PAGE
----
26. In 1855 Taupenot suggested the "dry-plate bath" process. He employed "preservatives" - gallic acid, honey and albumen - to prevent the crystallization of the silver nitrate which occurs when a sensitized wet-collodion plate is allowed to dry. This crystallization renders the action of exposure and development uneven, spoiling the result. Other experimenters, at about the same time, employed tannin, sugar, beer, gum, resin, tea, coffee and tobacco and many other substances, as preservatives; but none of the methods became widely popular, although special workers produced notably successful results in numerous instances.

27. In 1864, Sayce and Bolton published the details of a collodion-emulsion. The principle of this process was the use of the sensitizing agent, the nitrate or other salt of silver, in practically the precise quantity required for the chemical combination that occurred, through the action of light, on exposure. Up to this time it had been the practice to have the silver nitrate in excess. The collodion emulsion could be prepared in bulk and used at convenience for coating glass plates, which were dried and could then be used as required. Many workers contributed to the perfecting of the details of this process, but all their results were superseded by the next advance, the Gelatin-Bromide process.

28. In 1871, Dr. Maddox suggested and worked out the idea of substituting a solution of gelatin in water for the solution of collodion in spirits, combining it with bromide of silver. This suggestion was eagerly taken up by the experimenters and within the next decade the commercial production of gelatin dry-plates on a large scale had become a reality, and the actual popularization of photography, rendering it available to all, had begun.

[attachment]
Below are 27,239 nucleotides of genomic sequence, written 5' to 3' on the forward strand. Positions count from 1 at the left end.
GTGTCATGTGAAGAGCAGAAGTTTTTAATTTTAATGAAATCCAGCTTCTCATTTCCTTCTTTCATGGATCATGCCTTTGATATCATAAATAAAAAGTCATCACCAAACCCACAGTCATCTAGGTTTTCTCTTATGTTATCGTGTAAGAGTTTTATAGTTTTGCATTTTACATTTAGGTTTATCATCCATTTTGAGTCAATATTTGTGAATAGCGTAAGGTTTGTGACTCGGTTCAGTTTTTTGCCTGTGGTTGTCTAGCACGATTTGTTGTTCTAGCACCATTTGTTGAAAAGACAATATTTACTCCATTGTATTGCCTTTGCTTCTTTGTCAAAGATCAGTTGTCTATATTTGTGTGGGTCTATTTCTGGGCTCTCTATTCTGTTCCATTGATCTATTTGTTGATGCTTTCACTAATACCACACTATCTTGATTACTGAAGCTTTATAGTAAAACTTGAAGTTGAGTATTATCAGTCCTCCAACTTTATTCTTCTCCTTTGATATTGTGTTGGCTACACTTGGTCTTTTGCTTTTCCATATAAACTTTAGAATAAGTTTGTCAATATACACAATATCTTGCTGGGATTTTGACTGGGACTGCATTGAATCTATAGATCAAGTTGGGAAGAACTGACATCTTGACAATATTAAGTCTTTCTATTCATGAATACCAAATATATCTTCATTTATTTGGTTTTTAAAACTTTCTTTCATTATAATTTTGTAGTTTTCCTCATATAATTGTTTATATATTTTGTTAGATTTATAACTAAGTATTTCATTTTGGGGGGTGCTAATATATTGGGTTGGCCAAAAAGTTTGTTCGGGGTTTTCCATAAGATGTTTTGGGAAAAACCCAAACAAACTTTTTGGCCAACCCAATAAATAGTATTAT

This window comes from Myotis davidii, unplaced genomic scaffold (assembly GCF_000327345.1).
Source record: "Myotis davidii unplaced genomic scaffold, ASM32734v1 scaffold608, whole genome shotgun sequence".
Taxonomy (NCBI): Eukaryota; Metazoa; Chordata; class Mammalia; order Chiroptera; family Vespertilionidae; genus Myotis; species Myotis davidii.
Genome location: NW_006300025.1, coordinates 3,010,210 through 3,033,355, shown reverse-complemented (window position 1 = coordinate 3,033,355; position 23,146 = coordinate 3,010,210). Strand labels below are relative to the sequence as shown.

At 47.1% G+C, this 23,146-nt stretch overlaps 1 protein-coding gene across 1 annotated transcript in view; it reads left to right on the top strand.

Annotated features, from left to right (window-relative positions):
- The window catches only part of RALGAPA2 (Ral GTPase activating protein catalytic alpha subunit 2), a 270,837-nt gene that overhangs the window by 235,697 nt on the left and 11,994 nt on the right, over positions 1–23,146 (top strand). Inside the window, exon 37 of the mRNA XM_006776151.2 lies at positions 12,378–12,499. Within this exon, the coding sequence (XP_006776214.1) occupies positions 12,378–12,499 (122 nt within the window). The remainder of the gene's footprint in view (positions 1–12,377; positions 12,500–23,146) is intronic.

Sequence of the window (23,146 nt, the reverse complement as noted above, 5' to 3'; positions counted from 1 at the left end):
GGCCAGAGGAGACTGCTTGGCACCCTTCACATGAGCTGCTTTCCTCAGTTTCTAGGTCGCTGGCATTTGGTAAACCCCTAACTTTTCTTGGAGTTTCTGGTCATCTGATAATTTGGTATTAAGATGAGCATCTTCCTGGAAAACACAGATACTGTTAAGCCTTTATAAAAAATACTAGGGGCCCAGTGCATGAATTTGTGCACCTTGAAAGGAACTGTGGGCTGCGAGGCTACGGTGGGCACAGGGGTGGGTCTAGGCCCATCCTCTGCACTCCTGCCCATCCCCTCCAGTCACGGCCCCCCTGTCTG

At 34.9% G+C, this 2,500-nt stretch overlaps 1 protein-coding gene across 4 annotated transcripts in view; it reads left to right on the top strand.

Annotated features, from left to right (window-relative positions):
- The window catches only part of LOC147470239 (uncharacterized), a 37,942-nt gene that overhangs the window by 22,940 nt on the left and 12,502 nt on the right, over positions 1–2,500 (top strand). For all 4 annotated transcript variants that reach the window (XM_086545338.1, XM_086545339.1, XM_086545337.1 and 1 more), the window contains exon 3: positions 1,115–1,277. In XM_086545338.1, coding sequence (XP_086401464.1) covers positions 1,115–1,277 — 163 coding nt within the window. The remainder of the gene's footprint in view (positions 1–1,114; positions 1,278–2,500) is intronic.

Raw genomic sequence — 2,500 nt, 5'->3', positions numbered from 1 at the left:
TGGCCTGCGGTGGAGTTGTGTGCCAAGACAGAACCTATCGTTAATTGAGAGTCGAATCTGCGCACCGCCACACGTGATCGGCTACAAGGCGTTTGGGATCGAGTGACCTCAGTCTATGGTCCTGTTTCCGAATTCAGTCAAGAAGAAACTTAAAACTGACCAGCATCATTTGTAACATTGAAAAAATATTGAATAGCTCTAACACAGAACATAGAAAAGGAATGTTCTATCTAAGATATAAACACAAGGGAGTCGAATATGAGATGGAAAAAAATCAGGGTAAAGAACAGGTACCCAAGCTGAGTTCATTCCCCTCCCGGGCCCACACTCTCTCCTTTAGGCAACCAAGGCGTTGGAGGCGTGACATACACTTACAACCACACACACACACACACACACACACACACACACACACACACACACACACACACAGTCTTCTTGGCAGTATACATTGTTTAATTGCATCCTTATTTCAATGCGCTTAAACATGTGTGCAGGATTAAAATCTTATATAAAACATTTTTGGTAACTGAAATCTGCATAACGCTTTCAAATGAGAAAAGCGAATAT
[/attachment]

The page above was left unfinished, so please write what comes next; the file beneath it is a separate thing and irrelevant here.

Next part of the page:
29. From 1880 to the present time, modifications and improvements, optical, mechanical and chemical, have followed in such bewildering profusion that it is impossible to summarize them, even briefly. They have resulted, on the negative-making side, in wonderfully increased sensitiveness, reducing the necessary time for exposures so that thousandths of a second have become among the commonplace. Where time is not the chief object, then other results, such as color sensitiveness, are attained. Most recent are the wondrous results obtained by the Lumiere color process, attained along new lines of application, and promising far greater advances for the future.